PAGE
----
Understanding children's sight
Monitoring your own eyesight is easy; you know exactly what you can see, and you’re aware of any changes that might occur. You’re also likely to know when you need vision correction – be that laser eye surgery, glasses or contacts – and you know how to communicate your visual problems. With your children, however, the story is entirely different. Especially with younger children, it’s up to you to notice any variations in their behaviour which might indicate changes in their sight, and know what to look out for. Some of the most common sight issues faced by children include myopia (short-sightedness), a squint, and amblyopia (a lazy eye). We’ll talk about some of the symptoms of these conditions and what you, as parents and carers, can do to give them the best start.
You are what you eat
A good diet is important for people of all ages, but especially for children. We’ve written previously about the top 10 foods for healthy eyes and it’s crucial to ensure that your children are getting all the vitamins and nutrients they need to promote good eyesight. Meals with fruits, vegetables, nuts and fish contain vitamins C and E, as well as zinc, omega-3 fatty acids, and lutein. All of these are linked to eye health, especially for young, developing eyes. If your child is a particularly fussy eater, try to swap out some processed favourites for more natural alternatives, such as sweet potato instead of chips, and brown wholegrain bread instead of a white loaf.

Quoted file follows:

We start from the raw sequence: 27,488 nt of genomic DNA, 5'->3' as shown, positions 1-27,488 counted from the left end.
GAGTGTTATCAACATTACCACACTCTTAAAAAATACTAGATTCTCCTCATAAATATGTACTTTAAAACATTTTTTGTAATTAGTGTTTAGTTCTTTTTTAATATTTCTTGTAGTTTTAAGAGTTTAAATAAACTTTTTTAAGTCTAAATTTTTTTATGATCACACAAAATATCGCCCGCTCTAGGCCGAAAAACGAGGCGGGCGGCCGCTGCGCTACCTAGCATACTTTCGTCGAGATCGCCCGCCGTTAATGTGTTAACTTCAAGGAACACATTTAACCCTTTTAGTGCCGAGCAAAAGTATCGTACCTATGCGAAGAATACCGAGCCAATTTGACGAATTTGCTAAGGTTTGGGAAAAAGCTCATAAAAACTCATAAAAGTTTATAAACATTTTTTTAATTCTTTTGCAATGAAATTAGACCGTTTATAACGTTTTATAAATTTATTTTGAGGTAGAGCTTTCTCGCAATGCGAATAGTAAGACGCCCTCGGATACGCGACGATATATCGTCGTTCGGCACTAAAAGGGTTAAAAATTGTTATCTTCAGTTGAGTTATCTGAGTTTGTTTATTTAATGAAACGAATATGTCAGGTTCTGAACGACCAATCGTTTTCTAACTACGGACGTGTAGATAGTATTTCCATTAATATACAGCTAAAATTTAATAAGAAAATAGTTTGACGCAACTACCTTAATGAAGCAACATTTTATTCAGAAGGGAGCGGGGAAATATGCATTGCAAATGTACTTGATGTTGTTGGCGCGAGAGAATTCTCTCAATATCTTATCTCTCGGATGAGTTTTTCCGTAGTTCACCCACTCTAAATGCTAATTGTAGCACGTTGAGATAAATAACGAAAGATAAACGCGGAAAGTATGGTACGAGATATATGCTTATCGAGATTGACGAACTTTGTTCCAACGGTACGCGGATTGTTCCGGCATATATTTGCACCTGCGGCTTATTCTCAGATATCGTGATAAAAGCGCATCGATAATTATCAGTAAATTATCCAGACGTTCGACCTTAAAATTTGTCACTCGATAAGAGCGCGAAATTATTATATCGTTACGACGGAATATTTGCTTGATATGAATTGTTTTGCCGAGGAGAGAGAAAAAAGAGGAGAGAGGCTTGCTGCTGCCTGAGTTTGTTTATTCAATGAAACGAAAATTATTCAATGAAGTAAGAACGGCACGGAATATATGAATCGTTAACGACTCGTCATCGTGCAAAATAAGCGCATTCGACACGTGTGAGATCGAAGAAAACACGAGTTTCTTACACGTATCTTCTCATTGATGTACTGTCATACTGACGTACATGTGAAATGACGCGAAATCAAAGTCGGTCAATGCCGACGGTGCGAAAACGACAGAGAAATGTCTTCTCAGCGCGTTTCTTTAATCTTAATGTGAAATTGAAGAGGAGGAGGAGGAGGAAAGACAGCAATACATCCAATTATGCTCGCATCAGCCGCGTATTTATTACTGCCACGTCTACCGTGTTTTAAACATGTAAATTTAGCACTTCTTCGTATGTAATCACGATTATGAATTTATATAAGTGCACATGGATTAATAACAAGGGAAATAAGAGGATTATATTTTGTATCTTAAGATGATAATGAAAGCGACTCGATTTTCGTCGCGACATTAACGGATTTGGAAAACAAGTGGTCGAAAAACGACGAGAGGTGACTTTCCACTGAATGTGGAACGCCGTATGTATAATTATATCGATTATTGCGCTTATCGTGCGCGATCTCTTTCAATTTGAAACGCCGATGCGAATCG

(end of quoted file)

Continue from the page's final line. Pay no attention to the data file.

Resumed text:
As unpopular as they are with children, leafy greens are also hugely beneficial for eyes. They contain vitamin A and beta carotene, encouraging blood flow to the eyes and shielding them from damaging light – both UV rays and blue light from screens. In a time when screen use is at an all-time high, getting this into your child’s diet couldn’t be more beneficial.
Tests aren’t just for school
The importance of regular eye tests can never be overstated. We’ve previously written about the risks of missing your eye tests, which you should be having every two years. By having your eyes examined, a multitude of eye conditions such as high blood pressure, high cholesterol, arthritis and even Alzheimer’s can be picked up. Children usually have their sight tested at a general check-up when they’re six weeks old, and should certainly have another test between their third birthday and starting school. Before they turn 16 years old, children are entitled to a free eye test every two years on the NHS, so make the most of this!
More and more children are becoming myopic (short-sighted) than ever, and it appears to be happening earlier on in their development. The earlier a child develops myopia, the more capacity it has to get worse over the coming years, throughout the rest of their childhood, and into adulthood. This can lead to cataracts, glaucoma and retinal detachment, but the earlier it’s detected, the earlier myopia control measures can be introduced. This slows the progression of myopia and reduces overall future risks. Poor eyesight in children also affects their learning at school and can hinder their involvement in sports and other activities too. 80% of what children learn in school is taught visually! Eye tests are important at any age, but particularly for children to identify and treat any congenital issues early on.